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Crescent Moon Race Snowshoes

Andrew Nagy
From the Print Edition:
Paul Giamatti, January/February 2011

Winter is a discouraging time for the long-distance runner when snowfall can force even the most dedicated miler indoors to jog in place on a treadmill. That was, at least, until modern race snowshoes freed us to lope through the powder and ice with our running shoes secured to lightweight yet durable frames designed to grip the slippery surface.

Forget your image of fur trappers strapped to tennis racquets and stumbling in the frozen hinterlands. Crescent Moon’s Gold 12 Race Snowshoes ($229) will have you running with very little learning curve. Simply lace up your favorite running flats (ideally encased with Crescent Moon’s warm and water resistant snow bootie, not included), center the foot in the binding, adjust the heel strap and then pull up on the large loop strap over your foot until its snug. The design “captures” your foot to eliminate any side-to-side sliding or stepping through the front of the shoe.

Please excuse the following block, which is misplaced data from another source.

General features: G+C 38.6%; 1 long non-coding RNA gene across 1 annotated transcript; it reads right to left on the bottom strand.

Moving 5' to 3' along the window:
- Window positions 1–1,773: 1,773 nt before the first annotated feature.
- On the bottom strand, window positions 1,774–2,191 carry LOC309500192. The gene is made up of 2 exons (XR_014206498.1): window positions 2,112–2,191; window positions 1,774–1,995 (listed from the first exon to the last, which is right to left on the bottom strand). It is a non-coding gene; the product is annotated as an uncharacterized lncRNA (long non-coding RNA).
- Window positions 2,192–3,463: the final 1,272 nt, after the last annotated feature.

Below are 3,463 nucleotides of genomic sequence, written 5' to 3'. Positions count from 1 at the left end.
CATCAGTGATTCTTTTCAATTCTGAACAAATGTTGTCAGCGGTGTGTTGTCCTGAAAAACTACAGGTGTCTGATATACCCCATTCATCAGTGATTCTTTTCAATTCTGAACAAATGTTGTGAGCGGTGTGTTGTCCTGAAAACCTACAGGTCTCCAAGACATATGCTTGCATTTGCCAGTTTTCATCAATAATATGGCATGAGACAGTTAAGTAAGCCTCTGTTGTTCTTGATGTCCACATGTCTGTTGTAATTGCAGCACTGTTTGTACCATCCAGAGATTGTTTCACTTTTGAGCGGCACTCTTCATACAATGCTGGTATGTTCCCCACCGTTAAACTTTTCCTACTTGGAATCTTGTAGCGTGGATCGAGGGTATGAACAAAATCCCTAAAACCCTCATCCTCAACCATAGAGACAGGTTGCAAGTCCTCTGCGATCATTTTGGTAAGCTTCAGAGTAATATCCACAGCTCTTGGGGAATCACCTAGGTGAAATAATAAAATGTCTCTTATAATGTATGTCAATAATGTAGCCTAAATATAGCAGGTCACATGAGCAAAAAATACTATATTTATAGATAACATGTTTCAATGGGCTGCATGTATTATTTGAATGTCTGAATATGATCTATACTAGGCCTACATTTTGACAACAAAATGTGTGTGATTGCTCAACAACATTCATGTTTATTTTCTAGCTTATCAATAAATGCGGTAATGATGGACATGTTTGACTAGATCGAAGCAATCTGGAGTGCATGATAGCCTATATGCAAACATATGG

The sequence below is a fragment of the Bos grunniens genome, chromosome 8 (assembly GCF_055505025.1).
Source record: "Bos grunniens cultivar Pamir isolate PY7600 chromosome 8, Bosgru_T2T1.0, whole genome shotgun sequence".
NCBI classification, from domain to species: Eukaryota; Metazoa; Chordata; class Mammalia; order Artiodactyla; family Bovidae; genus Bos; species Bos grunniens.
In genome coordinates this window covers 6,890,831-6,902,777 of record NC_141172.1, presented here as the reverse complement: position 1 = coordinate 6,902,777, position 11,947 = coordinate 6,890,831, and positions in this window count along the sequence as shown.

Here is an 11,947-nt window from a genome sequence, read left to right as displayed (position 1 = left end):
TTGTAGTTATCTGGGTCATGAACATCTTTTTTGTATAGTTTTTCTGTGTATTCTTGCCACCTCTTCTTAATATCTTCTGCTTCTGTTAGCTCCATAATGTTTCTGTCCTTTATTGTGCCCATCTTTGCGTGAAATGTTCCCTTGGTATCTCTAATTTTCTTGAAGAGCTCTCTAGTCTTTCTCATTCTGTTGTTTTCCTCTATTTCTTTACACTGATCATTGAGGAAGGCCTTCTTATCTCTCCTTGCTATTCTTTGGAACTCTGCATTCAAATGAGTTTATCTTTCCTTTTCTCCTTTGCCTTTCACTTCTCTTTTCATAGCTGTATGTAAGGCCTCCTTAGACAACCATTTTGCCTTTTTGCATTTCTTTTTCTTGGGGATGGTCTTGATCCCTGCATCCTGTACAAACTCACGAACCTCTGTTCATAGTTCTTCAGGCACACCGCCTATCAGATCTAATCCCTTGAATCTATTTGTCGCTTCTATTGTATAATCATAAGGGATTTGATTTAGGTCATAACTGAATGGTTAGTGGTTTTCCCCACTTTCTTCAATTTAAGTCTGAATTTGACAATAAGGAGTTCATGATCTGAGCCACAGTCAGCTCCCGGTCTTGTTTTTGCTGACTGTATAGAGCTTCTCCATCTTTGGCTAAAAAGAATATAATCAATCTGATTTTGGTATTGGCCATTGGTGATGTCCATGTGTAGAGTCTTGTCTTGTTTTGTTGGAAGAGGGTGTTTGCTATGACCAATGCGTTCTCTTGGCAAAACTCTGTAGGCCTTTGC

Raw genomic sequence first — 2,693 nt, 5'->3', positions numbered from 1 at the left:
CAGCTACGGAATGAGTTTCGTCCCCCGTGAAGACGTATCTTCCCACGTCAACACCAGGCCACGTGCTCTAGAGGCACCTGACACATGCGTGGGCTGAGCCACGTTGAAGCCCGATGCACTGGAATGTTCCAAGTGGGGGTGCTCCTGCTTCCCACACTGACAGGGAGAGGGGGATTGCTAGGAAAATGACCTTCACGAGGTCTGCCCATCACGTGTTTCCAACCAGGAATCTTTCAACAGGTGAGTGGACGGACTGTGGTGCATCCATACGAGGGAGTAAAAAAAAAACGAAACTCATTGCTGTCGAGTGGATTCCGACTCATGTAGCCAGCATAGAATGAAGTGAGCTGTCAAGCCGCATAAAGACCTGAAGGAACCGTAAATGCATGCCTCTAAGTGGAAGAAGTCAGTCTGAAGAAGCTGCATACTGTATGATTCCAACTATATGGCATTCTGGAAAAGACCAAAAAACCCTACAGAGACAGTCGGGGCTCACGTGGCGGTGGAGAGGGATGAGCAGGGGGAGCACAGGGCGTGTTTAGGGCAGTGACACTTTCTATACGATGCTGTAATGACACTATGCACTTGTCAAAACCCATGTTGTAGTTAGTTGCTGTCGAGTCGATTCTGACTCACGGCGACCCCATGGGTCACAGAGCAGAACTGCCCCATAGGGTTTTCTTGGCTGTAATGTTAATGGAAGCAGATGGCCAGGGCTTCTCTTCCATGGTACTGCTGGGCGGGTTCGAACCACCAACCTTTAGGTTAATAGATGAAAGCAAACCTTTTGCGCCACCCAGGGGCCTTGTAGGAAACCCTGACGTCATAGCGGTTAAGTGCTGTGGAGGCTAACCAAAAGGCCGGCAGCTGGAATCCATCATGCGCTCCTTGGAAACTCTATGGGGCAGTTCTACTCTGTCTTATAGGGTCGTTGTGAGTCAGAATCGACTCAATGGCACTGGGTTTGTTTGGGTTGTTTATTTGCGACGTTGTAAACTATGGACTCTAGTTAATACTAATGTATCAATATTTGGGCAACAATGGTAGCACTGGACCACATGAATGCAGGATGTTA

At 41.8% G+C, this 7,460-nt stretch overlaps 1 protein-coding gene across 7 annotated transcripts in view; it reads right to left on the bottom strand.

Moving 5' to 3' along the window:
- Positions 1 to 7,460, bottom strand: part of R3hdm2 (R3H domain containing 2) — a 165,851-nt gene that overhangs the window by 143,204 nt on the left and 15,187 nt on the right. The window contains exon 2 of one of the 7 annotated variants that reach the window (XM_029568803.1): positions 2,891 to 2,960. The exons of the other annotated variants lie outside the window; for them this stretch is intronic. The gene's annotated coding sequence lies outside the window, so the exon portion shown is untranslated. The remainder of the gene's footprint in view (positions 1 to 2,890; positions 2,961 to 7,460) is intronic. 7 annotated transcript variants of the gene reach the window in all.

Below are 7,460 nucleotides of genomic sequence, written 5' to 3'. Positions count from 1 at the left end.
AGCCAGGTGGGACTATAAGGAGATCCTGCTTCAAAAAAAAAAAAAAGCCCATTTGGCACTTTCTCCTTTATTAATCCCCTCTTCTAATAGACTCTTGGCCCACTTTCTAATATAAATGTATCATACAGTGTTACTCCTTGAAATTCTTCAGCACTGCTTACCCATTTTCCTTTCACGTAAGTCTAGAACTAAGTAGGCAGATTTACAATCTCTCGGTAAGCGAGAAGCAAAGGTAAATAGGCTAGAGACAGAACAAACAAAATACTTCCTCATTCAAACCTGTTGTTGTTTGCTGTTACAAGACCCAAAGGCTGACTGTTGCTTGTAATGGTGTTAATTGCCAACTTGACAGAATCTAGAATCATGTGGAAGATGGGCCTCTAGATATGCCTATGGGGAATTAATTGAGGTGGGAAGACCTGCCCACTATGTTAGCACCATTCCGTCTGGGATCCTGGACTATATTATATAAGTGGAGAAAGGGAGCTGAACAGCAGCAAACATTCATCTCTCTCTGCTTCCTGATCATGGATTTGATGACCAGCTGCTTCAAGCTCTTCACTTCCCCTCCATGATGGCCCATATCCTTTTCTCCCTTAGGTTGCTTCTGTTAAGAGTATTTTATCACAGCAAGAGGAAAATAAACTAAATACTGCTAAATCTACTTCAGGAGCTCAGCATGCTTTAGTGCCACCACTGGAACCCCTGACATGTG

The Gold 12’s binding attaches the toe and the ball of your foot to a rocker for a natural stride. The tail of the snowshoe lifts with each step. Aluminum claws, called cramp-ons, are beneath the heel, ball and toe for traction. The latter cramp-on is unique to the Gold 12 and helps you to scale hills and manage traverses.

Jake Thamm, the company’s president, says the binding on the Gold 12 is a variation of the company’s lauded Single-Pull Loop binding, but constructed with the runner in mind. This means weight has been minimized, but without sacrificing comfort, performance or durability, an ethos that is applied to the whole snowshoe. The Gold 12 is also built to last, with its teardrop-shaped powder-coated aluminum frame welded by hand. The decking of the Gold 12 snowshoe is constructed of a lightweight material called TGS (“the good stuff,” as Thamm calls it). Thamm says that it is impervious, impermeable and has a freezing point of around -40° Fahrenheit.

Still a skeptic? Understand that snowshoeing is recognized as excellent cross training for runners, with less joint stress. The soft surface of the snow will challenge core-stabilizing muscles and the leg and hip muscles also must work harder. And for some, such as Thamm, the useful equipment isn’t just about training for the road, but for the burgeoning sport of snowshoe racing.

Visit crescentmoonsnowshoes.com

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